[00:34:10] Mike S: You’ll hear a lot from me that our students are really just superstars, but on our end, there are 27 students so far who’ve completed the program, and that’s because every year there’s this huge jump in how many students we serve, but of these 27 students, a hundred percent of them were admitted to a four year college, which is really exciting. And all but one of the students chose to go to a four year college. One student chose a community college because it made more sense for her financially. You’ll see that 74% of our students actually are admitted to a top 25 university or liberal arts college, which is really exciting, especially now after Covid, when these admissions rates have just plummeted. We’re talking about schools that have acceptance rates of anywhere from 4% to maybe around 15%. So it’s really exciting that our students are being able to be admitted to these universities through their hard work, through partnering with us. Then in total, we’ve had in the past four years, a hundred and forty three four year college acceptances. So our students are getting lots of options and they’re really excited about all of them. But yeah, we’ve had students admitted to six of the eight Ivy League schools right now. We’re missing Princeton and Harvard. We’ve also had students be named scholars at schools like Vanderbilt and also be admitted to really amazing universities that they’re excited about. All of our students are still in college now, mostly because our oldest class, they’re now going to be rising seniors, so they haven’t finished yet, but we’ve had no dropouts. Everyone’s still in school, everyone’s still learning, and everyone’s still thriving. 

[00:35:46] Amy H-L: That’s great. What about just the whole concept of going away to college? So aside from the process, which, where parents certainly want to be involved. But how about just the concept, if that’s not part of the culture, the idea of students actually leaving home and going someplace to study, and not necessarily study something vocational, for four years?

[00:36:13] Mike S: Yeah. I think a big thing is having parents understand their why. And what I mean by that is the majority of our parents right now are immigrants. And so this is to say they’ve left their country, the country they called home, the country that was comfortable for them, the country where they had family and community. And they left that country because they believed that the US offered some sort of resource or some sort of opportunity for them, and they went for opportunity. And so I think it’s talking to parents, having them understand the place you’re going to get the most opportunity, the place you’re going to get the most options for things that your student may want to do and be able to access all the things they’re going to dream of, they’re going to find those things at some of these elite universities. And while it might be against the cultural script of what maybe you’ve been exposed to understand that you yourself also went against a cultural script. You decided to leave your community to go to a new one for in search of better opportunities for your children.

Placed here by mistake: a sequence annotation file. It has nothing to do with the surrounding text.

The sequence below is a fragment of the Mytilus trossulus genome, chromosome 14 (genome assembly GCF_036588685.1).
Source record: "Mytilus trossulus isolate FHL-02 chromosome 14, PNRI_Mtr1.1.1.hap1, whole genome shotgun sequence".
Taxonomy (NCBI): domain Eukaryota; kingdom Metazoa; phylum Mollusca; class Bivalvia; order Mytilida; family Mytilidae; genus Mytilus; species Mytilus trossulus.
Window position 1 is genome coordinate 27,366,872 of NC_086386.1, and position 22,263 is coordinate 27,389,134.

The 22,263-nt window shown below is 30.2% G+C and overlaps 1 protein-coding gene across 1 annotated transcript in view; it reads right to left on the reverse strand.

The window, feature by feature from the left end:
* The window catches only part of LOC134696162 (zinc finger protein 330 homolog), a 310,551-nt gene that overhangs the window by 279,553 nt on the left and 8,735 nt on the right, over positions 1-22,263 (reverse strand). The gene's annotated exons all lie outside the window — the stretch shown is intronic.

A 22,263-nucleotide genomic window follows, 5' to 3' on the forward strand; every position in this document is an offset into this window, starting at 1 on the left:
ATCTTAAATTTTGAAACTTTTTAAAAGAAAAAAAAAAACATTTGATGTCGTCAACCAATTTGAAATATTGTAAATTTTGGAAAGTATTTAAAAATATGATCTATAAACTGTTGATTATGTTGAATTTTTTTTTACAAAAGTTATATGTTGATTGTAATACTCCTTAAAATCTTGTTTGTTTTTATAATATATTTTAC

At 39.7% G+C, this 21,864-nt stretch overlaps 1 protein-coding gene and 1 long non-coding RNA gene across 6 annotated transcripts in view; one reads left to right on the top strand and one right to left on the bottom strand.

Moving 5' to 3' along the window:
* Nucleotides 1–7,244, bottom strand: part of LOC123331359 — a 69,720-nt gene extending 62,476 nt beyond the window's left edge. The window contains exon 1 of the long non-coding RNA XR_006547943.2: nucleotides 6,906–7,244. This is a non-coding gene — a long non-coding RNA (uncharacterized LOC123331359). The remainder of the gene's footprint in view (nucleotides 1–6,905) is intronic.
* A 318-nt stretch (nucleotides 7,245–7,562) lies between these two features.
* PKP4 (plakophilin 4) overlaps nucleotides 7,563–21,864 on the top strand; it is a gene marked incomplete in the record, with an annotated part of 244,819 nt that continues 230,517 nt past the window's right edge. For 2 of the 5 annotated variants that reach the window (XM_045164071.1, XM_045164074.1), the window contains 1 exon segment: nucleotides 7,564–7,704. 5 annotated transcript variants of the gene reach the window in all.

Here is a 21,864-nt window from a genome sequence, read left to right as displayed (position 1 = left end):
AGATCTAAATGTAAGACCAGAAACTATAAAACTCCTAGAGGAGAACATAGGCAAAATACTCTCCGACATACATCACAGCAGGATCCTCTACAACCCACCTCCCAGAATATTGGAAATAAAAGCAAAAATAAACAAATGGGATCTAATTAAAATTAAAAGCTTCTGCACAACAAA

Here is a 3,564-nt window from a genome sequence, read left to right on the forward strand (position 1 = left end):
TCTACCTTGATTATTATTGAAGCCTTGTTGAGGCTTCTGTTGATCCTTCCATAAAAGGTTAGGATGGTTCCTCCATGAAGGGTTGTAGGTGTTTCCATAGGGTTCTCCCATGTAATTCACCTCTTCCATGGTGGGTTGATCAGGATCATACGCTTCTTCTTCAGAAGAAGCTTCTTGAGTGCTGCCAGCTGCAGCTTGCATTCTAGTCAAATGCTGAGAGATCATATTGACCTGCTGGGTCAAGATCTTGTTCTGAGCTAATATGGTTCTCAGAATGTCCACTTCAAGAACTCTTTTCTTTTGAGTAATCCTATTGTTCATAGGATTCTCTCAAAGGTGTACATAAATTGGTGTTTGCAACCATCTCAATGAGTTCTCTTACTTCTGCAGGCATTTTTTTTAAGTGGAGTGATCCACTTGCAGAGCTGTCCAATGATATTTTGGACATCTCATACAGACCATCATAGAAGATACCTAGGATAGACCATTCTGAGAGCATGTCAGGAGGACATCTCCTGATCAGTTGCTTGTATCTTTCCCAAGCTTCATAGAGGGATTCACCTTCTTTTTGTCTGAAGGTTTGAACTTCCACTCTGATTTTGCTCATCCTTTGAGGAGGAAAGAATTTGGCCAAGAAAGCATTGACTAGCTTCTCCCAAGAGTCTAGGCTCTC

And so your students worked so, so hard to access these opportunities and you’ve done such a great job parenting, right? You’ve helped and supported the student to excel in high school, right? To even be considered a candidate at these universities. 

Now’s the final point, and now’s the point where you have to trust that you’ve done a good enough job raising your child, that you know that they’re not going to go off the right path. And our students do really well. In fact, our students, excel at these universities, especially when they’re paying it forward, and we’re able to connect with them and support them. 

[00:38:00] Jon M: Where does your funding come from? 

[00:38:03] Mike S: Right now a lot of our funding comes from fundraisers and also from past accelerator programs I was a part of. So I can go into the first part, then the second part. With fundraisers, we just finished having our second annual, a summer dinner fundraiser, which is really cool ’cause it connected the entire community. We had parents come, we had students come. Our students actually got awards this year, which is really cool. I have to sign off and put my signature on things as the executive director, which is very fun. But beyond that, we also have parents who, after getting the service, have chosen to donate. It’s not required at all, but they just believe in what we’ve been doing. It’s not millions and millions of dollars or anything. Still, any money is really helpful.